And really, that’s one of the most incredible things to me about this performance from Knox so far – he’s doing it at just 18-years-old. Keep in mind that Knox isn’t just young by NBA standards or even Summer League standards (an event which is littered with guys in their mid to late 20’s looking to make the NBA), but he’s even young relative to his peers in the 2018 class. Some quick Wikipedia research reveals that he’s a full a year younger than guys like Ayton, Bagley and Bamba. Can you imagine how far along Knox will be a year from now, when he’ll actually be the same age as most of the 2019 draft class (for example, top 2019 draft prospect Cameron Reddish is just one month younger than Knox)? Heck, can you imagine where he’ll be six or seven years from now when he actually reaches his physical peak and potential?

That’s also why I don’t necessarily believe the whole “don’t put too much into Summer League performances” when it comes to Knox. For one, he isn’t a third or fourth year college player that is close to reaching his potential, but just now starting to scratch the surface. Furthermore, he’s got the perfect skill-set for today’s NBA. At 6’9, he’s comfortable taking opponents off the dribble, but also capable of taking and making deep three’s. In other words, he’s got the skills of a two-guard… but in a 6’9 frame. You know how valuable that is?

For comparison’s sake, think back to this year’s NBA playoffs. Remember that Rockets-Warriors series (which was basically the NBA Finals)? How there were times that outside of Kevin Durant (who is a once-in-a-generation, seven foot freak) no one on the floor was taller than 6’8 or 6’9? How everyone could handle the ball and shoot jumpers? How everyone needed to be able to defend multiple positions? How, to use a term John Calipari coined years ago, both those teams play “positionless basketball?”

To which I ask, name me one guy better suited for the “positionless” era in the NBA than Knox? There are a few who are equally as adept (Jaren Jackson, Michael Porter if healthy etc.). But nobody who can seamlessly handle things on the wing like Knox, who can score at all three levels and defend multiple positions.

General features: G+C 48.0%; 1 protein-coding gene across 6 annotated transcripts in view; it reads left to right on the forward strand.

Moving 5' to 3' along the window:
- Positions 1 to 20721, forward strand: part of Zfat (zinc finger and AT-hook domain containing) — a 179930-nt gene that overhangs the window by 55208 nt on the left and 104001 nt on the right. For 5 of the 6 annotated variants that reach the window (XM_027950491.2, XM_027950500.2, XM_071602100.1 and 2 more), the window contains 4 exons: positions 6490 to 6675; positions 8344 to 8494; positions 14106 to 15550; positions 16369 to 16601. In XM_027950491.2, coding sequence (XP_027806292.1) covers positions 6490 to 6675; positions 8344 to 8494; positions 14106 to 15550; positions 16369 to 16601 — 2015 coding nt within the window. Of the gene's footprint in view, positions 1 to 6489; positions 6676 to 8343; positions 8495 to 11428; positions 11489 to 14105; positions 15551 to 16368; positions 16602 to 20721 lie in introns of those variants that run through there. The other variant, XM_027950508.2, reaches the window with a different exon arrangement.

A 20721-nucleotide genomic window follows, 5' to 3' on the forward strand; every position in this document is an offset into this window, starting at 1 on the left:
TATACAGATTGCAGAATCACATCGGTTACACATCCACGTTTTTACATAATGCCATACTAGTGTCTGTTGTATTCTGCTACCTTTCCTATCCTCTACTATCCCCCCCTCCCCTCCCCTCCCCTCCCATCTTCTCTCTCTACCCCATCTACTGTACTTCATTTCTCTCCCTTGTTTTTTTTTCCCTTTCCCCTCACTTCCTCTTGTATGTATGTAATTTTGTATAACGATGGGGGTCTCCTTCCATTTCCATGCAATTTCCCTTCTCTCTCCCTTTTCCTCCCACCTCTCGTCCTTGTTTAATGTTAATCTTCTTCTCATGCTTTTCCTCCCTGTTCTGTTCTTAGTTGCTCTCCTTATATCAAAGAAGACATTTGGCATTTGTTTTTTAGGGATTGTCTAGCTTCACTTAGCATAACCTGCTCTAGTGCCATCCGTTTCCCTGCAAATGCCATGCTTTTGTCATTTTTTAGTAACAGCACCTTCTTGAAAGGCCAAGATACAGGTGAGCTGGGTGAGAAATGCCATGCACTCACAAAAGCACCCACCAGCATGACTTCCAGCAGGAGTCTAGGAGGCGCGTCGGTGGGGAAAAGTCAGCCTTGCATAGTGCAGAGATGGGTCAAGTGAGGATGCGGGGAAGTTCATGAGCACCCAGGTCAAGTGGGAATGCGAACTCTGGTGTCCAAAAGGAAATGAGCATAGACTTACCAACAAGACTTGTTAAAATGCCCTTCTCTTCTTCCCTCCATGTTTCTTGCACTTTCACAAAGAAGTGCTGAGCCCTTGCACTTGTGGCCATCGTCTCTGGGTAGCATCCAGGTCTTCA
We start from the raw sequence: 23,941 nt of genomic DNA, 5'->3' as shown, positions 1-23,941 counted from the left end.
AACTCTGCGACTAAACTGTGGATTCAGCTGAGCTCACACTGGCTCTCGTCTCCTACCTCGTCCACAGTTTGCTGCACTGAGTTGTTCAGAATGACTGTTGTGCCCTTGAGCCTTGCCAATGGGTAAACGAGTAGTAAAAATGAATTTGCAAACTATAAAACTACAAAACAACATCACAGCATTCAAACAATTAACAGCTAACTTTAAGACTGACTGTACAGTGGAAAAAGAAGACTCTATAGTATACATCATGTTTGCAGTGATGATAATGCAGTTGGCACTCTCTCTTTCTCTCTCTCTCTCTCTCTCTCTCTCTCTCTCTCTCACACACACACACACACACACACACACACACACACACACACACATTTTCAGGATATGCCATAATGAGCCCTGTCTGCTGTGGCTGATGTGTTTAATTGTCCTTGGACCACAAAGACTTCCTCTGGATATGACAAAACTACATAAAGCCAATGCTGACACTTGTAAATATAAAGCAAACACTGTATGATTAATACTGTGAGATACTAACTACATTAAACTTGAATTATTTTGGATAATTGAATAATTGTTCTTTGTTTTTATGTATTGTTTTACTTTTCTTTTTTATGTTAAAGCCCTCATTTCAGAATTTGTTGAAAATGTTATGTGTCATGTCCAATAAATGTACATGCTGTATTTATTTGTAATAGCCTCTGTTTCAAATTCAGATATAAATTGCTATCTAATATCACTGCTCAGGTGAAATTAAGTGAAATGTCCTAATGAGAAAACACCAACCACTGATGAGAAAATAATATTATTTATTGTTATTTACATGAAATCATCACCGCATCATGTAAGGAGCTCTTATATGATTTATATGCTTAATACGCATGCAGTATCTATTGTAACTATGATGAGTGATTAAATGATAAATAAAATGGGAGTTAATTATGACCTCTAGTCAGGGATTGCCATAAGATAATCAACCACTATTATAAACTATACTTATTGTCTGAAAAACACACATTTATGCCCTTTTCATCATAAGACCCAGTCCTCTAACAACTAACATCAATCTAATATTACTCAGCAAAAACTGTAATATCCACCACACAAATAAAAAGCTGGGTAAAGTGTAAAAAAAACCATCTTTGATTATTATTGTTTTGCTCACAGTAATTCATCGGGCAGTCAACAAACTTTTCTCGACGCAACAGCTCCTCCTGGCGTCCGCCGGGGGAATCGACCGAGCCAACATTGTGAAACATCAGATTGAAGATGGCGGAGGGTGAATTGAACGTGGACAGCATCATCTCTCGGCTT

Add it up and you can see why I’m so high on Knox. He’s the perfect player for the era we live in.

Admittedly there is still a long way to go and he has a lot of work to do, and no, Summer League isn’t always the be all, end all of a guy’s career.

Still, right now he looks fantastic.

He looks like the steal of the 2018 NBA Draft.

Article written by Aaron Torres

Aaron Torres is covering football and basketball for KSR this season after four years at Fox Sports. Follow him on Twitter @Aaron_Torres, Facebook or e-mail at [email protected] He is also the author of the only book written on the Calipari era, “One and Fun: A Behind the Scenes Look at John Calipari and the 2010 Kentucky Wildcats.”

2 Comments for Kevin Knox is Shaping Up To Be the Steal of the 2018 NBA Draft

  1. Angelo
    8:04 pm July 11, 2018 Permalink

    Durant? 7 ft?? Is that wingspan?

  2. JPGott2
    8:27 pm July 11, 2018 Permalink

    Knox is doing the one thing he struggled to do in college until the end of the season, and that is ‘drive to the basket’. He is attacking and taking it to the rim with a ton of aggression. When Knox is doing that and playing with energy, he is extremely dangerous and versatile.

    Thus, playing like he is playing and showing teams should not have passed on him.